Facebook needs new regulations, says MPs
A parliamentary inquiry into fake news has found that Facebook deliberately broke privacy and competition law and must face stronger regulation.
The report from the Digital, Culture, Media and Sport committee stated that Facebook failed to tackle attempts by Russia to manipulate elections and warned that current British law is ineffective at stopping further foreign interference. It concluded that the Cambridge Analytica scandal was facilitated by Facebook’s privacy policies.
It remains to be seen what new regulations will be brought in and how tighter rules around the sharing of data could impact advertisers on the platform.
Ninety nine problems but the glitch ain’t one
A glitch caused a sudden drop in many Instagram users follower counts last Wednesday.
While some users noticed a small drop of a few followers, more prominent social media celebrities saw huge losses. Singer Ariana Grande dropped from 145 million to 142 million, while reality TV star Kylie Jenner fell from 127 million to 124 million.
Immediate speculation turned to Instagram removing fake and spam accounts, which has led to large declines on Twitter in the past.
However, Instagram were quick to respond to the uproar, saying that a glitch was causing a change in account follower numbers and they were working to resolve it as soon as possible. By the following day, normal follower numbers were restored.
Facebook acquires visual shopping startup
Facebook has acquired visual shopping and artificial intelligence startup GrokStyle.
Grokstyle is the company behind the AI technology integrated into Ikea’s mobile app, which allows users to take a picture of a piece of furniture and receive close matches from the store’s online catalogue.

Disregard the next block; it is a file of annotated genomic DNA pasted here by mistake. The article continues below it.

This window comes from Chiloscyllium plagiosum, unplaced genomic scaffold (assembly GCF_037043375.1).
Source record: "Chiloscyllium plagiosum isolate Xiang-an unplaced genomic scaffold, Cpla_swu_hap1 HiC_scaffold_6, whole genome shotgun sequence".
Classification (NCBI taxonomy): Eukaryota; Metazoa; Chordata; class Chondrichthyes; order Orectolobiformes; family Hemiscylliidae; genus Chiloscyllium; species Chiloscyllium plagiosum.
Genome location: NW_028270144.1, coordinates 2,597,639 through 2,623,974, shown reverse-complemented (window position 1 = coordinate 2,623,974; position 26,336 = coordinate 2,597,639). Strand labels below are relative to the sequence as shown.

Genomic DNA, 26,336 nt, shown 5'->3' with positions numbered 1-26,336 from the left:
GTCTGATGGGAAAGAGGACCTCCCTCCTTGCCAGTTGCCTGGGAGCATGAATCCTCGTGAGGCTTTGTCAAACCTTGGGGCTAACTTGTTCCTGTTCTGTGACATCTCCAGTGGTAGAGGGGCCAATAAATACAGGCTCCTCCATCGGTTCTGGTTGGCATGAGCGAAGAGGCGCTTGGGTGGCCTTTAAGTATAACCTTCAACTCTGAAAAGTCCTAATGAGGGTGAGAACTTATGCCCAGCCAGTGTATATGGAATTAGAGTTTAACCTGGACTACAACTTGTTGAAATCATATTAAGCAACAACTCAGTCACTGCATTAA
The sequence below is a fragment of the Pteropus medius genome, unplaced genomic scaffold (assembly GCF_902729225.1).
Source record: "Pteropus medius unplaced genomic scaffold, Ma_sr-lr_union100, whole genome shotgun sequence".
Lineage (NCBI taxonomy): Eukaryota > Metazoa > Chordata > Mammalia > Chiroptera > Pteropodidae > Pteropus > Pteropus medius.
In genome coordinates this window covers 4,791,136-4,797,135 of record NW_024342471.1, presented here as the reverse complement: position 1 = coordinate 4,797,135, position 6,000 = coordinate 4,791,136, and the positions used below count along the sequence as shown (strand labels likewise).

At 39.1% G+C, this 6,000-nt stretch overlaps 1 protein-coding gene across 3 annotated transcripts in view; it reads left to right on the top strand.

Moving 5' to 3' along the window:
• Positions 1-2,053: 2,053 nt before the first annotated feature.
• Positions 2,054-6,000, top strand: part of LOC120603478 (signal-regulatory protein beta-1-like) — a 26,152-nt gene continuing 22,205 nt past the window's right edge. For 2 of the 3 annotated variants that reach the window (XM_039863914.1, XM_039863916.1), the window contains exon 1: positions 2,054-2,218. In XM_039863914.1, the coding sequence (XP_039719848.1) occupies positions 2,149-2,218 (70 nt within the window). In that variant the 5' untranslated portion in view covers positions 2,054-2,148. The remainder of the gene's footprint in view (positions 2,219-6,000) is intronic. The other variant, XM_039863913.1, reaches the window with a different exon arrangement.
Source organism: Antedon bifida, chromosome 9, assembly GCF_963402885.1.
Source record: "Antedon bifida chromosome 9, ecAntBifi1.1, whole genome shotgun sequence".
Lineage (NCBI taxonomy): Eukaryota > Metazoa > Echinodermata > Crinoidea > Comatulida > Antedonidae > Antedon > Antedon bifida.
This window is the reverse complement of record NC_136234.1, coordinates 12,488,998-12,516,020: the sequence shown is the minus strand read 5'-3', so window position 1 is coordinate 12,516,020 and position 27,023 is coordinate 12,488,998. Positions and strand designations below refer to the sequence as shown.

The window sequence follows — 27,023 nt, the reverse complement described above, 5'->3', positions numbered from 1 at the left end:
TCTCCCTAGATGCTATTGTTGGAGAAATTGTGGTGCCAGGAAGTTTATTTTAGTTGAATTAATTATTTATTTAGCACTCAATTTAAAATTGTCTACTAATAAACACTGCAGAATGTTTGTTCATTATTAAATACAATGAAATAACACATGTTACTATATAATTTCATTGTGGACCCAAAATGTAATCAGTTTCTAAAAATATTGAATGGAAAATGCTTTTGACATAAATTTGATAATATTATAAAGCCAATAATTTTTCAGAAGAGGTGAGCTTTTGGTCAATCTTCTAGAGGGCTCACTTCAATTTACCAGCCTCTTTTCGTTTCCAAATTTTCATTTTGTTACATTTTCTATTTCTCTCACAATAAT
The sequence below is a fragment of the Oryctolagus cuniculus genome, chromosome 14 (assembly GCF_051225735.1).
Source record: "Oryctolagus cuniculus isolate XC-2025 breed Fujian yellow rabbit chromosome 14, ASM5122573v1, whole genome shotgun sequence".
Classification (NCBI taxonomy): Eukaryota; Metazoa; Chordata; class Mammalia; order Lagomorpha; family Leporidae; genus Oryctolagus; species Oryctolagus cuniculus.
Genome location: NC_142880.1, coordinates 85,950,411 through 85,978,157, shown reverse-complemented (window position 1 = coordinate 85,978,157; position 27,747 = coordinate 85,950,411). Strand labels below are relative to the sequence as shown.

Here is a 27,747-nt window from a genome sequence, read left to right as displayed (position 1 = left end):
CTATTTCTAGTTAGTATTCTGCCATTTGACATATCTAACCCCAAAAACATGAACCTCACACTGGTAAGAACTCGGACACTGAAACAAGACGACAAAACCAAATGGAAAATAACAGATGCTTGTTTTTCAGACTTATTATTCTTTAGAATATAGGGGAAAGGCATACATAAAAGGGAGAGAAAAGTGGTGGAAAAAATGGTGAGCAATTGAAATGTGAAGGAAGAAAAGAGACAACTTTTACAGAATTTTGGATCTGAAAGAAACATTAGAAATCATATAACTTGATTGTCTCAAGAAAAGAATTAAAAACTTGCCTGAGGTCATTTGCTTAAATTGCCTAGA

Similar technology could be put to use on Facebook Marketplace, the company’s service for buying and selling items from other users on the social network.
LinkedIn goes live
LinkedIn is launching a pilot version of live video, giving users and businesses the ability to broadcast real-time videos which can be broadcast to either select groups or the entire platform.
The Facebookesque function is currently only available to a select group of members, who were invited to take part in a trial.
LinkedIn has yet to confirm if the function will be rolled out to all users, stating that this would depend on the feedback from this test period.
Twitter to launch new Snapchat-style camera
Continuing the theme of all social media channels stealing ideas from each other, Twitter has revealed it is working on a new Snapchat-style camera feature.
The new camera, which will be accessible via swiping from the home screen, will allow users to caption photos and videos, as well as share live events.
Twitter’s code reveals the new function is called ‘News Camera’, suggesting this is intended to inspire citizen journalism, rather than create trivial or light-heated pieces of content as similar tools are used on other platforms.
There is no date as of yet for a rollout of the new camera.